If you’re looking for the most significant moment of spring ball for Nebraska, it’s not going to come in a drill or a one-on-one.
It might not even come at the Red-White Spring Game.
Still two-plus weeks remain, but maybe, just maybe, it came at the outset of spring break from respected reserve defensive lineman and former Navy SEAL Damian Jackson.
As Darrion Daniels, another senior defensive lineman, recounts it, the mass text to the team from Jackson read something like this, “Hey y’all, we went 4-8 last year, we don’t have the luxury to enjoy a full spring break so make sure you guys cut it off halfway through the week and then get back early so we can get in some good work.”
That led to a Sunday captains' practice before official work began again Monday morning on the tail end of spring break.
“I wasn’t just happy, I was thrilled with the way the guys came back,” Frost said, making note of the players-only practice. “They handled spring break, there are 100 things that could happen on spring break, we all know that. … We had an intense fast practice on Monday and it looked like they hadn’t left or missed a step.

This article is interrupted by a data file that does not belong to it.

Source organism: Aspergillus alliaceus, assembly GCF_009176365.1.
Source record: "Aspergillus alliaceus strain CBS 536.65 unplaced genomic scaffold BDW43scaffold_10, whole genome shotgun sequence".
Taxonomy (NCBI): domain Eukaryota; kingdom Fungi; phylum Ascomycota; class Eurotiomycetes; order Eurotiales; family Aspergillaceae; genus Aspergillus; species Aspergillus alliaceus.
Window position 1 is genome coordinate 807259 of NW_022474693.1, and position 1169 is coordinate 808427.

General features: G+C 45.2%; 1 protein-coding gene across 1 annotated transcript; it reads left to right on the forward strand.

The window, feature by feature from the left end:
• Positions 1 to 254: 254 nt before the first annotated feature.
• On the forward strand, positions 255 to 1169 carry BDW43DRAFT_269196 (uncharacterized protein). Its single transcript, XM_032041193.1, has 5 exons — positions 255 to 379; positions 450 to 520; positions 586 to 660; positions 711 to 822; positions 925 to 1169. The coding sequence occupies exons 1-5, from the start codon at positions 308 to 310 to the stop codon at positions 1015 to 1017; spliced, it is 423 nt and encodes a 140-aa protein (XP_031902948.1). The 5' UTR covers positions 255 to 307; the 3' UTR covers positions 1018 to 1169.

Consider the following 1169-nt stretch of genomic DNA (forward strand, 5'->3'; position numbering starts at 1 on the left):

“That’s a sign of a mature team that’s starting to make decisions based on what’s best for the team instead of what’s best for them.”
Daniels said the team came in and lifted and then split up by position groups. Linemen went out and drilled while the skill guys played 7-on-7. And it worked.
“I thought it was pretty cool,” defensive coordinator Erik Chinander said. “They said they needed a script and I was like, ‘For what?’ They had a captains' practice planned.
"I think that’s a huge step in the maturity of our team and then we came back on Monday — a lot of times that’s a throwaway practice, to be honest with you, but it wasn’t. It was a really good practice.”
That continued with a spirited full-pad practice on Wednesday.
“What I’m impressed about is last year we had a real drop-off in the middle of spring ball, and that’s common,” Frost said. “You get excited for spring ball, you’re going to make your mark and you get about six or seven practices in and there’s kind of a lull. I haven’t seen that from this team.”
Frost said he didn’t see his second UCF team turn the corner in 2017 until fall camp. That’s not to say this team is fully ready. Frost went out of his way on Wednesday to point out that there are still holes, still question marks, still plenty of details that need improving or fixing all together.
“I’m thrilled with where we are right now in spring,” he said. "Obviously we’ve got a whole new wave of new guys coming in this summer and this fall that we’re looking forward to. That will help our depth and help some other issues. But we’ve got a long way still to go. As much improvement as we’ve made, we have a long way to go, and we need that same kind of springboard improvement in fall camp.”